Ice balls in horse feet is an issue. It's the reason that I first started getting shoes pulled in the winter when I became a horse owner, and that in turn was partly why I started liking my horses barefoot all year round.
Because Kachina is completely barefoot, and because I live in the land of dry fluffy snow, I haven't had to deal with a major case of ice balls in years. Something about the weather in the last couple days must have been a perfect storm of factors though because when I went out to the barn yesterday and brought Kachina in, she was wobbling on a very serious set of ice balls.
|This one was the worst, both the hardest to remove and the pointiest|
I immediately took her into the indoor arena to groom so that she had a soft deep surface to stand on while I attacked the balls. I had to abandon my plans to ride and instead spent most of my time at the barn working to clear her feet. I have a hoof pick at the bottom of my grooming bag that is super solid unbendable steel. It's not go-to pick because I don't always like how unyielding and sharp it is, but I totally appreciated it's ability to pick, hammer and lever yesterday.
I eventually got all four feet mostly clear (and at least clear enough so Kachina could stand flat), but it was a serious battle. I may have been cheering out loud each time I got a piece to finally budge. Even once the chunks of ice were out of her feet, they were super solid and I couldn't break them.
|Some of the pieces I got out|
(normal hoof pick for size comparison, my solid pick is a weird size)
On the bright side, we had a very productive ground work lesson on having Kachina keep her feet up even when it's taking longer than it should (though I did give her frequent breaks). She wasn't impressed at first but we came to an understanding. A few more sessions like that should help her be more patient for the farrier. Also I did give Kachina a quick lunge and the ice balls don't seem to have caused any injury.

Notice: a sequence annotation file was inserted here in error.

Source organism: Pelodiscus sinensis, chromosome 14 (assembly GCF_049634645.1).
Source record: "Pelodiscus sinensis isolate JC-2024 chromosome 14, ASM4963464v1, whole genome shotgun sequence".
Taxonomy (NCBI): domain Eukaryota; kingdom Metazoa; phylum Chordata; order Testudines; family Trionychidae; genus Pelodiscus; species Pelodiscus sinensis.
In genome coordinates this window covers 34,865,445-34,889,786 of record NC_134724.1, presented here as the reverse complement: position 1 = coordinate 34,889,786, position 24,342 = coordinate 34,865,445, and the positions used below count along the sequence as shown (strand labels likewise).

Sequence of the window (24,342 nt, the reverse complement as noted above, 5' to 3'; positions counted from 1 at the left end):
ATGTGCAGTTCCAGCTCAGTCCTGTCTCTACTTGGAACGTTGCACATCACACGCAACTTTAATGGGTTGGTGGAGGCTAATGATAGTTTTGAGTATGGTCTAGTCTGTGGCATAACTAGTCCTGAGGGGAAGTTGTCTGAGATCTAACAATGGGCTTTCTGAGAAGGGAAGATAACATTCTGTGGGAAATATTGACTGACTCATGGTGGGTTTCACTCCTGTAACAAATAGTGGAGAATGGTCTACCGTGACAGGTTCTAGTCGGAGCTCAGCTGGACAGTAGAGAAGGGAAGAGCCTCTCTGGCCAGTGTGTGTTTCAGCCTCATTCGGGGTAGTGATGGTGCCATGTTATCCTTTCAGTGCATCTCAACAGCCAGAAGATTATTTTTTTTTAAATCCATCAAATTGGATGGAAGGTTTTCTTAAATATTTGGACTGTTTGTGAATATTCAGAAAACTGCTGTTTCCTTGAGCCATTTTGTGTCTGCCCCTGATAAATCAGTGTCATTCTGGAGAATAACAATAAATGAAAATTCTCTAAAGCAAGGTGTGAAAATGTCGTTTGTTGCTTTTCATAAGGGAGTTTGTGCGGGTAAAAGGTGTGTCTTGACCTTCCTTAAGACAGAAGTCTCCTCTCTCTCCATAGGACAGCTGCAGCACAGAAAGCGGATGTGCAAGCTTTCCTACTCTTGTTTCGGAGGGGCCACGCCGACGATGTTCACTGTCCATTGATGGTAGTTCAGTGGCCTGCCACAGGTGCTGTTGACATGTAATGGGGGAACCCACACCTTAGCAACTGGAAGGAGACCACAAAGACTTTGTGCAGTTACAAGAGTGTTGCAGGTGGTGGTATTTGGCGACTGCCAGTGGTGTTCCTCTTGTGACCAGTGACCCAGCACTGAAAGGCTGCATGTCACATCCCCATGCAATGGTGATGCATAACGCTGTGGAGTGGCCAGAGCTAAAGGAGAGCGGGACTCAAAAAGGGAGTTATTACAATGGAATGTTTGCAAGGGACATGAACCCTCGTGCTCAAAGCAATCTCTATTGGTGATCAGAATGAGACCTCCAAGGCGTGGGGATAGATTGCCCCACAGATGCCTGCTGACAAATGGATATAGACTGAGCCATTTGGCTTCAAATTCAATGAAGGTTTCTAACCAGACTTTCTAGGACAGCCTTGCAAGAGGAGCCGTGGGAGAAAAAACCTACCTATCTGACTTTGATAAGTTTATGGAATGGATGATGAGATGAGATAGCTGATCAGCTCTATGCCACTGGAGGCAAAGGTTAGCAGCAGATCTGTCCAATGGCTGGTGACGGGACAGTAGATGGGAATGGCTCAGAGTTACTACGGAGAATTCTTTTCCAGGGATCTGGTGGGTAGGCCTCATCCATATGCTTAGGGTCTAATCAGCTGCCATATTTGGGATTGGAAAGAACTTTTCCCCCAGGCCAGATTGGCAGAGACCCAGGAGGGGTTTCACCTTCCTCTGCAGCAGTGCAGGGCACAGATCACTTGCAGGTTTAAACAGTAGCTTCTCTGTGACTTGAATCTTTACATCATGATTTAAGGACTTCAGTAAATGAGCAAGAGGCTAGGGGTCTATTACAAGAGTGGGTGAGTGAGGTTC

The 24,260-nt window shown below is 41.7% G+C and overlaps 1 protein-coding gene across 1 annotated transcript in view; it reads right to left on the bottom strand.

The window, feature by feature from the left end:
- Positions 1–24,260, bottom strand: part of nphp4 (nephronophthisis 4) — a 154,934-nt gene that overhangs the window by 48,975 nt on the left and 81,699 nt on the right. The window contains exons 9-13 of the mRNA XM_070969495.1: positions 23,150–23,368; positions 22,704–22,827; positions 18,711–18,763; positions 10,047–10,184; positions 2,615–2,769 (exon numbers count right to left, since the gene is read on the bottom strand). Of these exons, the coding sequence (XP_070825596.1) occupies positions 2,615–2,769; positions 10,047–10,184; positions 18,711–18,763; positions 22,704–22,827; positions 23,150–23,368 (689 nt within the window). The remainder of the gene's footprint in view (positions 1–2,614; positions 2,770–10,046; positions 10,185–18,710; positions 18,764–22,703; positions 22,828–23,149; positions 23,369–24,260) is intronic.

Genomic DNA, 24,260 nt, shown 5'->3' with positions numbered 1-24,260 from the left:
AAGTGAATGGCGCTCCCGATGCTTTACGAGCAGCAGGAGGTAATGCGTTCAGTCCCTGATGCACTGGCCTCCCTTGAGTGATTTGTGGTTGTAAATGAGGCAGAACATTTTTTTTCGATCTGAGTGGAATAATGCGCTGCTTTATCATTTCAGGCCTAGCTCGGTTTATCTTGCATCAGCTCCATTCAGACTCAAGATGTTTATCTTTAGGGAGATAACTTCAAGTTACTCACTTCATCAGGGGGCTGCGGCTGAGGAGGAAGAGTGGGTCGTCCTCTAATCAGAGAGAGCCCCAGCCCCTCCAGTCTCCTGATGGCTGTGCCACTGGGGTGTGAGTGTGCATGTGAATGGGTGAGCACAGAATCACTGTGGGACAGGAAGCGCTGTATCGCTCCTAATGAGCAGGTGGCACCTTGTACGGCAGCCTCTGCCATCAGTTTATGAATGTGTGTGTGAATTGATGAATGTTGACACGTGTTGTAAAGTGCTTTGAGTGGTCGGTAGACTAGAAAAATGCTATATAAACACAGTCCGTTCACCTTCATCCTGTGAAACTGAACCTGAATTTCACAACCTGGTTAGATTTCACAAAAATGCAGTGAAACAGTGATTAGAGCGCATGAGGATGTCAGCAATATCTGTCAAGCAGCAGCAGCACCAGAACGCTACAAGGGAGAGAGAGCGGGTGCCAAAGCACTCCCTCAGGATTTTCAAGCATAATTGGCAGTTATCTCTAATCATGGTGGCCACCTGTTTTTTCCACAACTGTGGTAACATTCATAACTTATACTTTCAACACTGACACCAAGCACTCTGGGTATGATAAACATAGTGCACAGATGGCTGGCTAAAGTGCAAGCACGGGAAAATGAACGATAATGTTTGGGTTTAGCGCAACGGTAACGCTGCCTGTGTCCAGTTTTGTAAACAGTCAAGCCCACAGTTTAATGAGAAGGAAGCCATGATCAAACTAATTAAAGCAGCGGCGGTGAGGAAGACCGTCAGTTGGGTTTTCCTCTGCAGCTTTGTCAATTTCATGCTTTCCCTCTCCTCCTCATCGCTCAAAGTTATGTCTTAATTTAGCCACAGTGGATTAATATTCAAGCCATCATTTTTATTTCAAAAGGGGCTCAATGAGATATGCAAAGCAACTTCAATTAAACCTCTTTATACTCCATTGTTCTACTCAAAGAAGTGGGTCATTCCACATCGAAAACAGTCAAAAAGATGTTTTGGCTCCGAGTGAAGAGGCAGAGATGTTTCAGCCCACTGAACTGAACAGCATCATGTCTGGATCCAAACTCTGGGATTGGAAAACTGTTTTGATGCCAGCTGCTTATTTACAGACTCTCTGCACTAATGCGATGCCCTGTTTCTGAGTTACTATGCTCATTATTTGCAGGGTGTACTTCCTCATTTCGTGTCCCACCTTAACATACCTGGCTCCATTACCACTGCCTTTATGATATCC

|Height of removed chucks with curry comb for size comparison|
I'm hoping that her feet stay clear, but I'm planning to check on her more often this week to make sure. Any suggestions for removing future ice balls? Since she's already barefoot, and I don't have access to a heated barn or warm water, my past tricks can't help me.
I spray white lithium grease on their feet when there is wet snow on the ground, seems to help some, only caveat is you have to make sure the feet are dry before spraying. Good luck!ReplyDelete
Getting her feet totally dry in the snow would be tough to manage. Also I'm not sure how much preventative stuff I want to do since it is such a rare occurrence and I don't know what exact conditions brought it on this time (so I would have to do it all winter)Delete
I keep a small hammer with my grooming stuff in the winter. A couple of good bashes usually help loosen them up. I've also used cooking spray with varying degrees of success. I basically spray their feet as I turn them out and it helps minimize snow buildup for awhile.ReplyDelete
I read the hammer idea elsewhere too, I think I'll have to get one to keep at the barn. Thanks for the suggestion!Delete
Could you bring some warm water from home?ReplyDelete
I could, but at -20 it wouldn't stay warm very long. Also using water in an unheated barn sounds like a recipe for icy floors, icy fingers, and icy forelegs. Plus, I don't know when I might encounter an ice ball so I'd have to either bring warm water every time or drive back home if she did have ice ballsDelete
If you have a place to plug it in, the little electric kettles are really quick and relatively inexpensive to buy. That could help solve your hot water problems. I don't have anything useful to add about the balls. I don't have any experience with them.ReplyDelete
That's actually a great idea, I could just keep it in the tack room and only pull it out if I need it, thanks!Delete
I am surprised that she had that much barefoot! I always worry about them and the effect on their joints. Since both my horses are shod I opted for the snow pads under the shoes. Those work very well if you horse has shoes on.ReplyDelete
I know right! I've never seen them this bad on a barefoot horse!Delete